● Did you score today? >< Did you have fun with your mates today? ● Did your team win? >< Did you have fun with your team today? ● Wow you were the best! >< You looked really happy and confident out there today! ● You played so well! >< I really enjoyed watching you today!

So, focus more on how they feel and the their effort than what they did. This will also help you with how to respond when they DIDN’T win or score. They can lose and still have fun!
● I know you wanted to win, but did you have fun?
● I know you wanted to score, but I enjoyed seeing you and James having a laugh after the game.
● I know you wanted to get picked for the team, but are there some nice people on the current team?

I remember when my handball team kept losing and my dad said afterwards with a twinkle in his eyes, ‘well done you made the other team happy by letting them win’. I was confused at the time but now I see what he tried to do. Tell me, that it is not about the winning, but the fun as a team and being part of a community.

When to stop and when to encourage them to keep going
This can be a tricky one. When should we say, ‘OK, you can stop because it isn’t fun anymore’. And when should we encourage them to continue?

Know your individual child:

But it can be hard to find that balance; knowing when to take them to the next level and when to hold back. Here you really need to tune into your child, know your child. Can they handle the next level? Can you?

Are they competitive by nature and enjoy the pressure and can deal with it. They need to have some of the key components that make a healthy sport person. It is not enough to ‘just’ have the physical skills needed for a particular sport, they also need to have the right mindset, a healthy mental health because going to i.e., elite sport can be a rough and hard road, So what do they need?

Passion: let’s start here. Do they have a deep passion for that particular sport, or do they simply just enjoy it and have fun? My daughter was very good at rowing but outside rowing club she wasn’t too bothered about it. It was the social side and nature that drew her.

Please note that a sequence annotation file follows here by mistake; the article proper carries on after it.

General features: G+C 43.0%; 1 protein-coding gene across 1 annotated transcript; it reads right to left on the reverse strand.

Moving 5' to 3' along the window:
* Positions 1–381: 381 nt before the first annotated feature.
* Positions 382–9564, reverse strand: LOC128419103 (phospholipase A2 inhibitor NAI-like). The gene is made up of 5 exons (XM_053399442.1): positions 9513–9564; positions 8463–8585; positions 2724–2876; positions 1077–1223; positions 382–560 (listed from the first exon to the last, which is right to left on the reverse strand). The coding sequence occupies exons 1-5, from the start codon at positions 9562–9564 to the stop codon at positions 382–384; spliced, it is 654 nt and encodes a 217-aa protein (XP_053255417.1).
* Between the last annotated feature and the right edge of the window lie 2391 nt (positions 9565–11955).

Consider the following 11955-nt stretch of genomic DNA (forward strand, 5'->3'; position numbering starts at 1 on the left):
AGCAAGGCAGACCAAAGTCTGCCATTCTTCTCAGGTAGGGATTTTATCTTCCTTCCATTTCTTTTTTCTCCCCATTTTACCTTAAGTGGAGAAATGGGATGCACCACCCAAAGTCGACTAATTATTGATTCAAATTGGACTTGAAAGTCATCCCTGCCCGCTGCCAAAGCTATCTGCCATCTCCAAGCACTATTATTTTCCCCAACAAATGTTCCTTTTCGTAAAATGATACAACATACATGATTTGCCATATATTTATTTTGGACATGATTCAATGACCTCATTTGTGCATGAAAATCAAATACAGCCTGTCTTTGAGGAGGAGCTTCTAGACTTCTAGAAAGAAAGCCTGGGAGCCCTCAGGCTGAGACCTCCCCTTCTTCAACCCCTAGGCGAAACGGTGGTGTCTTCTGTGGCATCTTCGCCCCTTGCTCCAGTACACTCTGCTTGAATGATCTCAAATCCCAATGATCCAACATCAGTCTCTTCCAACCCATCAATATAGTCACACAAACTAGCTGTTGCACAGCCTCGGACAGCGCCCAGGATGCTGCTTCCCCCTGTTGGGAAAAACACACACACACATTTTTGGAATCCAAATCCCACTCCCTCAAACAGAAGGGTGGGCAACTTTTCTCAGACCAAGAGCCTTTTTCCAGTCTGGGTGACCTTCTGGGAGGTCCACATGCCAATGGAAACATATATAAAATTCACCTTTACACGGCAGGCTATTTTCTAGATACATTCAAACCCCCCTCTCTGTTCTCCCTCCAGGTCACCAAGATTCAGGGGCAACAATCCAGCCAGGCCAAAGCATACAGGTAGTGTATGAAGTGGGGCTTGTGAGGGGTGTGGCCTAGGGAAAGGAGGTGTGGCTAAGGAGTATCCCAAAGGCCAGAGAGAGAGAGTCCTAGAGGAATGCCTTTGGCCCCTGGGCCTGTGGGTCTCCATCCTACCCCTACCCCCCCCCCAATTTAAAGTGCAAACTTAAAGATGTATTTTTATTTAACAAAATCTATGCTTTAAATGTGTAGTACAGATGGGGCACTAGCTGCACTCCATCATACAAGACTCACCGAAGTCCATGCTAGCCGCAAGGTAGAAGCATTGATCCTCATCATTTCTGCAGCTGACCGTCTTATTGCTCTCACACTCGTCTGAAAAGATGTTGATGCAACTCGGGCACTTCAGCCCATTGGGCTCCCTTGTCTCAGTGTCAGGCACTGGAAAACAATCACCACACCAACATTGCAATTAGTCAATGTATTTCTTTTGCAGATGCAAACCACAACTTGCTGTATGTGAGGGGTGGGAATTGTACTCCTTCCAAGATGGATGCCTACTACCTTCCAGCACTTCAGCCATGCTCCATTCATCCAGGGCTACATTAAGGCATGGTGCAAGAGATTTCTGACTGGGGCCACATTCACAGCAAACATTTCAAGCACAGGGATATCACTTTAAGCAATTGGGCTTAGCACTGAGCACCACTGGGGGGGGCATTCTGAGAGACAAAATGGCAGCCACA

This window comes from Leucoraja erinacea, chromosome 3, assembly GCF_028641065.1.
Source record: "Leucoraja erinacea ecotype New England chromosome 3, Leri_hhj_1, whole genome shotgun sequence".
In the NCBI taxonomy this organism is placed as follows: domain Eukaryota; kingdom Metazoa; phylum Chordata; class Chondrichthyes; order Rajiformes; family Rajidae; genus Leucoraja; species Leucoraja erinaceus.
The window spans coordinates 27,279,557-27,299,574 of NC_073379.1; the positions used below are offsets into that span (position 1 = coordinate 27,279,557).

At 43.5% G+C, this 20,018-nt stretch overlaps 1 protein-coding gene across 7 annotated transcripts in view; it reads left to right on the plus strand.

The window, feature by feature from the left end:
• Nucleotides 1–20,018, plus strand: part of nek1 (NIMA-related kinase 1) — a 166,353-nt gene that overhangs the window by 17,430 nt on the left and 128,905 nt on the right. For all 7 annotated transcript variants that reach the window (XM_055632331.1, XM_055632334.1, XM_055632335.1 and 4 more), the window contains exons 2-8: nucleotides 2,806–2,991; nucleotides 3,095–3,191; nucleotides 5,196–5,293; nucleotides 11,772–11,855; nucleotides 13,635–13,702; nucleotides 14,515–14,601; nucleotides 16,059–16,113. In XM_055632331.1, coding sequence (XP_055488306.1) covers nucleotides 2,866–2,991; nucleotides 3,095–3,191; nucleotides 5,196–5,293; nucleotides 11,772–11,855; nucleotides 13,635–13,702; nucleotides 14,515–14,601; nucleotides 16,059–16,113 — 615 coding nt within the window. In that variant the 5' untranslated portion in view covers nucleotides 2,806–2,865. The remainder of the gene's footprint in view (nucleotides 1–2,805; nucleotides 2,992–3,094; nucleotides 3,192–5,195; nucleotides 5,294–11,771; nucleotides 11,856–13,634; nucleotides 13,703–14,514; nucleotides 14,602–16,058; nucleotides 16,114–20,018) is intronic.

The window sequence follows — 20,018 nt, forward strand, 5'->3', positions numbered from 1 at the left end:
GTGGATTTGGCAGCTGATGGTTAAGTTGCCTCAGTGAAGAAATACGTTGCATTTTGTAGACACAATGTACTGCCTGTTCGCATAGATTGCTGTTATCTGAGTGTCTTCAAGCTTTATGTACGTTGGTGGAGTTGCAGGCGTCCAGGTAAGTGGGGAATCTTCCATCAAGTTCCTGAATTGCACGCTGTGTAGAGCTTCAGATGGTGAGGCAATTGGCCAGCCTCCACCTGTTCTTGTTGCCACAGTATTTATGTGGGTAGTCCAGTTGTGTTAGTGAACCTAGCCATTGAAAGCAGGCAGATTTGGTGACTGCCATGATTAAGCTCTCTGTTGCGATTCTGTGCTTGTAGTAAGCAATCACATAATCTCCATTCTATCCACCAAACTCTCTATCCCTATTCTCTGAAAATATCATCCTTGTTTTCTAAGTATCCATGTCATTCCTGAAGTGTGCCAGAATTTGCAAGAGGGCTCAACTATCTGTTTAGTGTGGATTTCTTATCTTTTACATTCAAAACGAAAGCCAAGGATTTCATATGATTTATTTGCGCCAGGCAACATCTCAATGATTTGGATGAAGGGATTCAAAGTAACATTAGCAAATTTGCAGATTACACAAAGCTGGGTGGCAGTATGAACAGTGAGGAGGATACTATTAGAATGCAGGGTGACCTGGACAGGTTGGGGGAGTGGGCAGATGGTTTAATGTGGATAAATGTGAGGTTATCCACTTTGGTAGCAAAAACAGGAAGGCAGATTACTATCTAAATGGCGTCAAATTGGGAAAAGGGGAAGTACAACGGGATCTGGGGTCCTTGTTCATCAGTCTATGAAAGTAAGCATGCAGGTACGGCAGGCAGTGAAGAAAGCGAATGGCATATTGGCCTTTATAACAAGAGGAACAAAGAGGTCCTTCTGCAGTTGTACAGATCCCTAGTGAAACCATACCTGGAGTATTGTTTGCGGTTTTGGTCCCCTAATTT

Mindset, resilience and persistency:

In Denmark we have a saying, ‘tab og vind med samme sind’, meaning ‘win and lose with the same mindset’.

We can’t win all the time, so can your child deal with failure and setbacks, and can you? To handle the pressure that come with elite sport they need to be able to lose (yes fail if you like) – pick them self up, move on without feeling they are ARE a failure. As Michael Jordan said ‘Obstacles don’t have to stop you. If you run into a wall, don’t turn around and give up. Figure out how to climb it, go through it, or work around it’.

Self-esteem: again, your child can’t win each time so will your child beat themself up each time they lose? Will they regret not have trained harder, blame you, blame self? Or will they be able to stay positive and move forward?

Positivity: It can be so easy to ‘go down with the flag’ as soon as they lose or don’t get the score or reach the next team. But can they stay realistically positive in a somehow rough situation? Will they be able to say ‘well, I didn’t make the team THIS TIME, but I will work harder – I did my best and enjoyed it’. Also, will they be able to ‘learn from each situation’, good or bad? They might not have won or made the team etc, but can they extract some learning from it, something positive?

Patience: now that is a hard one for children to have. But get good or the best at a sport can take a long time. Are they willing to wait and work hard in the meantime? Or do you think they will lose patience and give up and come out feeling like a failure?

So what if they really want to stop:

Again, know your child….and the situation

It could be that they want to stop because they didn’t win, and we need to help them deal with those thoughts. Or maybe they are being bullied, or feeling left out. Or maybe they just don’t like it or aren’t having fun.

Here there is no one straight answer. So just be curious about the WHY. Have a chat with your child, go to the sports activities and observe, speak to the coach or trainer etc. to find out what is going on for, or around, them. Maybe they just need a break. Or maybe they do just need to stop and then together you can find another sport that suits them better.

After I have investigating that everything was ok I used to say to my kids that they had to sit the term out since we had paid for it. For me, it was important that they finished what they started and didn’t let their team down in the middle of a season.
Whatever happens, remember that sport is supposed to be fun!

Let’s end this article with a dictionary definition of sport where the key bit being “entertainment” 🙂
sport “an activity involving physical exertion and skill in which an individual or team competes against another or others for entertainment”

Best wishes

Mette Theilmann Founder of Predictable Parenting and Founder of the Parenting Community App